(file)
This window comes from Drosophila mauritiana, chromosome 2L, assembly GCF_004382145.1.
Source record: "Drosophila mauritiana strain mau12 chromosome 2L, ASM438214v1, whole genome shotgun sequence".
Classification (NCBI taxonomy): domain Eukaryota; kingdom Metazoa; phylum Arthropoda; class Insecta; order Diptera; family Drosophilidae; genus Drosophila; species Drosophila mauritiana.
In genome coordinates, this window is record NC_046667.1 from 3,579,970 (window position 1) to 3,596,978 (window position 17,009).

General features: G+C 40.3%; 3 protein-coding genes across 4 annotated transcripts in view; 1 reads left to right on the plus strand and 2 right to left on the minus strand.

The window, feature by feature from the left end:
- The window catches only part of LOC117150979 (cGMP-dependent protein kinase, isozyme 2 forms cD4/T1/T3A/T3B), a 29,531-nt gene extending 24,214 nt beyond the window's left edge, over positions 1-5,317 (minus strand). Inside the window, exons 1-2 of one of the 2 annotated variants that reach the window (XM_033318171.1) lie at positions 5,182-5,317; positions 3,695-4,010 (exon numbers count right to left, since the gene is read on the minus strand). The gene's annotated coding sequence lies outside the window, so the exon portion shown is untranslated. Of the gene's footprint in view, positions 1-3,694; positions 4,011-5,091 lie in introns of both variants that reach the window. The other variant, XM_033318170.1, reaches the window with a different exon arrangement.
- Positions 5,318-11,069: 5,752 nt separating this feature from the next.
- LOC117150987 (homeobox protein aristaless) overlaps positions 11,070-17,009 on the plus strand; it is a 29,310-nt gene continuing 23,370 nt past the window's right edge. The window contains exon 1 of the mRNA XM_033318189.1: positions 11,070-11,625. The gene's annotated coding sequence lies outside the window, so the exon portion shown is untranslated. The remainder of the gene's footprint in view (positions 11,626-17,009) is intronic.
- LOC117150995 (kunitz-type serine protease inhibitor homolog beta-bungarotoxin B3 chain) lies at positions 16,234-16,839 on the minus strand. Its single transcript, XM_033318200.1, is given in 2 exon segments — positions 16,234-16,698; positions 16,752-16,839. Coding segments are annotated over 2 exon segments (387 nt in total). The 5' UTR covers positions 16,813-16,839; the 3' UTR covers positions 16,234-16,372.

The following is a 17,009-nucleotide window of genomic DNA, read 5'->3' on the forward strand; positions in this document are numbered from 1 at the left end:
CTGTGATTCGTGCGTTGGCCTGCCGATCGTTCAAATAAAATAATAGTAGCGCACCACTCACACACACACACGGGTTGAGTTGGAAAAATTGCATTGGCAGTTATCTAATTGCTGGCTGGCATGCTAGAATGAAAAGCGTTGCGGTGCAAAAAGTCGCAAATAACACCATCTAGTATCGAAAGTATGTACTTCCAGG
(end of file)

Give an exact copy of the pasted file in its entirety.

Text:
This window comes from Drosophila mauritiana, chromosome 2L, assembly GCF_004382145.1.
Source record: "Drosophila mauritiana strain mau12 chromosome 2L, ASM438214v1, whole genome shotgun sequence".
Classification (NCBI taxonomy): domain Eukaryota; kingdom Metazoa; phylum Arthropoda; class Insecta; order Diptera; family Drosophilidae; genus Drosophila; species Drosophila mauritiana.
In genome coordinates, this window is record NC_046667.1 from 3,579,970 (window position 1) to 3,596,978 (window position 17,009).

General features: G+C 40.3%; 3 protein-coding genes across 4 annotated transcripts in view; 1 reads left to right on the plus strand and 2 right to left on the minus strand.

The window, feature by feature from the left end:
- The window catches only part of LOC117150979 (cGMP-dependent protein kinase, isozyme 2 forms cD4/T1/T3A/T3B), a 29,531-nt gene extending 24,214 nt beyond the window's left edge, over positions 1-5,317 (minus strand). Inside the window, exons 1-2 of one of the 2 annotated variants that reach the window (XM_033318171.1) lie at positions 5,182-5,317; positions 3,695-4,010 (exon numbers count right to left, since the gene is read on the minus strand). The gene's annotated coding sequence lies outside the window, so the exon portion shown is untranslated. Of the gene's footprint in view, positions 1-3,694; positions 4,011-5,091 lie in introns of both variants that reach the window. The other variant, XM_033318170.1, reaches the window with a different exon arrangement.
- Positions 5,318-11,069: 5,752 nt separating this feature from the next.
- LOC117150987 (homeobox protein aristaless) overlaps positions 11,070-17,009 on the plus strand; it is a 29,310-nt gene continuing 23,370 nt past the window's right edge. The window contains exon 1 of the mRNA XM_033318189.1: positions 11,070-11,625. The gene's annotated coding sequence lies outside the window, so the exon portion shown is untranslated. The remainder of the gene's footprint in view (positions 11,626-17,009) is intronic.
- LOC117150995 (kunitz-type serine protease inhibitor homolog beta-bungarotoxin B3 chain) lies at positions 16,234-16,839 on the minus strand. Its single transcript, XM_033318200.1, is given in 2 exon segments — positions 16,234-16,698; positions 16,752-16,839. Coding segments are annotated over 2 exon segments (387 nt in total). The 5' UTR covers positions 16,813-16,839; the 3' UTR covers positions 16,234-16,372.

The following is a 17,009-nucleotide window of genomic DNA, read 5'->3' on the forward strand; positions in this document are numbered from 1 at the left end:
CTGTGATTCGTGCGTTGGCCTGCCGATCGTTCAAATAAAATAATAGTAGCGCACCACTCACACACACACACGGGTTGAGTTGGAAAAATTGCATTGGCAGTTATCTAATTGCTGGCTGGCATGCTAGAATGAAAAGCGTTGCGGTGCAAAAAGTCGCAAATAACACCATCTAGTATCGAAAGTATGTACTTCCAGG